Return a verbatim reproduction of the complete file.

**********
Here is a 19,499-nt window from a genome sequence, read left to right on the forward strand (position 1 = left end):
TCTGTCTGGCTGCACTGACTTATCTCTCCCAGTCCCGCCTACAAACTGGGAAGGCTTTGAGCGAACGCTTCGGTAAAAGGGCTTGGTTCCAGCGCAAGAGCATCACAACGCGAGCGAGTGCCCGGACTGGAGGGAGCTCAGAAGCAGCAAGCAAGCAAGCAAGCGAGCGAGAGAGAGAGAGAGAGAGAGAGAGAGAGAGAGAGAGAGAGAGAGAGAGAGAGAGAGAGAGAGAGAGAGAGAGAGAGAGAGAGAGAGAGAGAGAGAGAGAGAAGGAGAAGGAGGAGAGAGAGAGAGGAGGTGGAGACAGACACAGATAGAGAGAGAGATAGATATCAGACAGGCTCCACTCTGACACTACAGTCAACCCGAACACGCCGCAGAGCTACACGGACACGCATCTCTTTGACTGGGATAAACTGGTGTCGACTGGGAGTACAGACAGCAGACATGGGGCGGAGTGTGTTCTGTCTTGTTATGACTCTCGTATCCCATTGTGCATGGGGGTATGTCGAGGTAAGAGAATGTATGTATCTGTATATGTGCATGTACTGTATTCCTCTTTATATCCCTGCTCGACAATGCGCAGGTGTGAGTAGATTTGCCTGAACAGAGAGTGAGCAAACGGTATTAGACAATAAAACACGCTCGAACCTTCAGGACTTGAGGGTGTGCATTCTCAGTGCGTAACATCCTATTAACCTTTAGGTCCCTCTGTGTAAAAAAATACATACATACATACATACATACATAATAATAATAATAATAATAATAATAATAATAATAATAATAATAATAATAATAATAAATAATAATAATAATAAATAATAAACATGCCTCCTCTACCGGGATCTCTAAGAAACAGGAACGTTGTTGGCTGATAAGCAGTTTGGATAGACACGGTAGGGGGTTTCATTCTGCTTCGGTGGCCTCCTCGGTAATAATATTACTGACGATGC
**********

Here is a 19,499-nt window from a genome sequence, read left to right on the forward strand (position 1 = left end):
TCTGTCTGGCTGCACTGACTTATCTCTCCCAGTCCCGCCTACAAACTGGGAAGGCTTTGAGCGAACGCTTCGGTAAAAGGGCTTGGTTCCAGCGCAAGAGCATCACAACGCGAGCGAGTGCCCGGACTGGAGGGAGCTCAGAAGCAGCAAGCAAGCAAGCAAGCGAGCGAGAGAGAGAGAGAGAGAGAGAGAGAGAGAGAGAGAGAGAGAGAGAGAGAGAGAGAGAGAGAGAGAGAGAGAGAGAGAGAGAGAGAGAGAGAGAGAGAGAGAAGGAGAAGGAGGAGAGAGAGAGAGGAGGTGGAGACAGACACAGATAGAGAGAGAGATAGATATCAGACAGGCTCCACTCTGACACTACAGTCAACCCGAACACGCCGCAGAGCTACACGGACACGCATCTCTTTGACTGGGATAAACTGGTGTCGACTGGGAGTACAGACAGCAGACATGGGGCGGAGTGTGTTCTGTCTTGTTATGACTCTCGTATCCCATTGTGCATGGGGGTATGTCGAGGTAAGAGAATGTATGTATCTGTATATGTGCATGTACTGTATTCCTCTTTATATCCCTGCTCGACAATGCGCAGGTGTGAGTAGATTTGCCTGAACAGAGAGTGAGCAAACGGTATTAGACAATAAAACACGCTCGAACCTTCAGGACTTGAGGGTGTGCATTCTCAGTGCGTAACATCCTATTAACCTTTAGGTCCCTCTGTGTAAAAAAATACATACATACATACATACATACATAATAATAATAATAATAATAATAATAATAATAATAATAATAATAATAATAATAATAAATAATAATAATAATAAATAATAAACATGCCTCCTCTACCGGGATCTCTAAGAAACAGGAACGTTGTTGGCTGATAAGCAGTTTGGATAGACACGGTAGGGGGTTTCATTCTGCTTCGGTGGCCTCCTCGGTAATAATATTACTGACGATGC